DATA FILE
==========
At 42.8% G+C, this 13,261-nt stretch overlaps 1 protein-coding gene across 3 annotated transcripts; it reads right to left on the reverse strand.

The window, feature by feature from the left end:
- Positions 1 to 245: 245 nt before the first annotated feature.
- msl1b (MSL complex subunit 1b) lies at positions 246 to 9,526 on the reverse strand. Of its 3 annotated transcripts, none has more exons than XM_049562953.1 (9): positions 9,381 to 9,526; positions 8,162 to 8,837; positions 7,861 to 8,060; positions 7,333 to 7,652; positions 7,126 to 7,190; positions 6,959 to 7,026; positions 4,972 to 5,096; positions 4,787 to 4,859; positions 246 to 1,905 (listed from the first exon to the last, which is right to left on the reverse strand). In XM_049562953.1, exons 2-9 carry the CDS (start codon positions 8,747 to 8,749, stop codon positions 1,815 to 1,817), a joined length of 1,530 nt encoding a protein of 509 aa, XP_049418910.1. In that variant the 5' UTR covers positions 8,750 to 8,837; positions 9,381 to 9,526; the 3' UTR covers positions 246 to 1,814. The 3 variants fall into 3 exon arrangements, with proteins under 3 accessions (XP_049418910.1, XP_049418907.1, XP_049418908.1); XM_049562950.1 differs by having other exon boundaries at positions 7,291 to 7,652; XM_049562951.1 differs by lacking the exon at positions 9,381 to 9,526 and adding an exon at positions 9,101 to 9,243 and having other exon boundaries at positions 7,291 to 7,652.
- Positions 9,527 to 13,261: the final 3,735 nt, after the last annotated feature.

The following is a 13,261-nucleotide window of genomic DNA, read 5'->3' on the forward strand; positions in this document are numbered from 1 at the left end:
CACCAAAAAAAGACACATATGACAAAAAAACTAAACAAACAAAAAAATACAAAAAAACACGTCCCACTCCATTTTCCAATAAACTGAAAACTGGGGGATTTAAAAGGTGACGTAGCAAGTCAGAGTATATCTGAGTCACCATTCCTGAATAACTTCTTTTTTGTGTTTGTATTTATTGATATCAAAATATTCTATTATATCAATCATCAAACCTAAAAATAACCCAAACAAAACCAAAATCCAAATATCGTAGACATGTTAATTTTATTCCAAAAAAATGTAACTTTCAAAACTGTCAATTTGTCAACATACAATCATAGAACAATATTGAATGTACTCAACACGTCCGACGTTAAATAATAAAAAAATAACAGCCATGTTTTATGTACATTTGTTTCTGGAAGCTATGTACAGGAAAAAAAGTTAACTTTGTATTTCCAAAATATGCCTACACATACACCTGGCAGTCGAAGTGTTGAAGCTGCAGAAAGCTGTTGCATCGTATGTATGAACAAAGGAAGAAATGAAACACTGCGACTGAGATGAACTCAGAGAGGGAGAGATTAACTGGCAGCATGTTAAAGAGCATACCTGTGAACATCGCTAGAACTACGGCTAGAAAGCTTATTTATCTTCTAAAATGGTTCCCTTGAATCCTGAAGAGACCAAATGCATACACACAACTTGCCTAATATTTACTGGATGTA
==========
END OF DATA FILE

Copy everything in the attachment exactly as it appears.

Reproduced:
At 42.8% G+C, this 13,261-nt stretch overlaps 1 protein-coding gene across 3 annotated transcripts; it reads right to left on the reverse strand.

The window, feature by feature from the left end:
- Positions 1 to 245: 245 nt before the first annotated feature.
- msl1b (MSL complex subunit 1b) lies at positions 246 to 9,526 on the reverse strand. Of its 3 annotated transcripts, none has more exons than XM_049562953.1 (9): positions 9,381 to 9,526; positions 8,162 to 8,837; positions 7,861 to 8,060; positions 7,333 to 7,652; positions 7,126 to 7,190; positions 6,959 to 7,026; positions 4,972 to 5,096; positions 4,787 to 4,859; positions 246 to 1,905 (listed from the first exon to the last, which is right to left on the reverse strand). In XM_049562953.1, exons 2-9 carry the CDS (start codon positions 8,747 to 8,749, stop codon positions 1,815 to 1,817), a joined length of 1,530 nt encoding a protein of 509 aa, XP_049418910.1. In that variant the 5' UTR covers positions 8,750 to 8,837; positions 9,381 to 9,526; the 3' UTR covers positions 246 to 1,814. The 3 variants fall into 3 exon arrangements, with proteins under 3 accessions (XP_049418910.1, XP_049418907.1, XP_049418908.1); XM_049562950.1 differs by having other exon boundaries at positions 7,291 to 7,652; XM_049562951.1 differs by lacking the exon at positions 9,381 to 9,526 and adding an exon at positions 9,101 to 9,243 and having other exon boundaries at positions 7,291 to 7,652.
- Positions 9,527 to 13,261: the final 3,735 nt, after the last annotated feature.

The following is a 13,261-nucleotide window of genomic DNA, read 5'->3' on the forward strand; positions in this document are numbered from 1 at the left end:
CACCAAAAAAAGACACATATGACAAAAAAACTAAACAAACAAAAAAATACAAAAAAACACGTCCCACTCCATTTTCCAATAAACTGAAAACTGGGGGATTTAAAAGGTGACGTAGCAAGTCAGAGTATATCTGAGTCACCATTCCTGAATAACTTCTTTTTTGTGTTTGTATTTATTGATATCAAAATATTCTATTATATCAATCATCAAACCTAAAAATAACCCAAACAAAACCAAAATCCAAATATCGTAGACATGTTAATTTTATTCCAAAAAAATGTAACTTTCAAAACTGTCAATTTGTCAACATACAATCATAGAACAATATTGAATGTACTCAACACGTCCGACGTTAAATAATAAAAAAATAACAGCCATGTTTTATGTACATTTGTTTCTGGAAGCTATGTACAGGAAAAAAAGTTAACTTTGTATTTCCAAAATATGCCTACACATACACCTGGCAGTCGAAGTGTTGAAGCTGCAGAAAGCTGTTGCATCGTATGTATGAACAAAGGAAGAAATGAAACACTGCGACTGAGATGAACTCAGAGAGGGAGAGATTAACTGGCAGCATGTTAAAGAGCATACCTGTGAACATCGCTAGAACTACGGCTAGAAAGCTTATTTATCTTCTAAAATGGTTCCCTTGAATCCTGAAGAGACCAAATGCATACACACAACTTGCCTAATATTTACTGGATGTA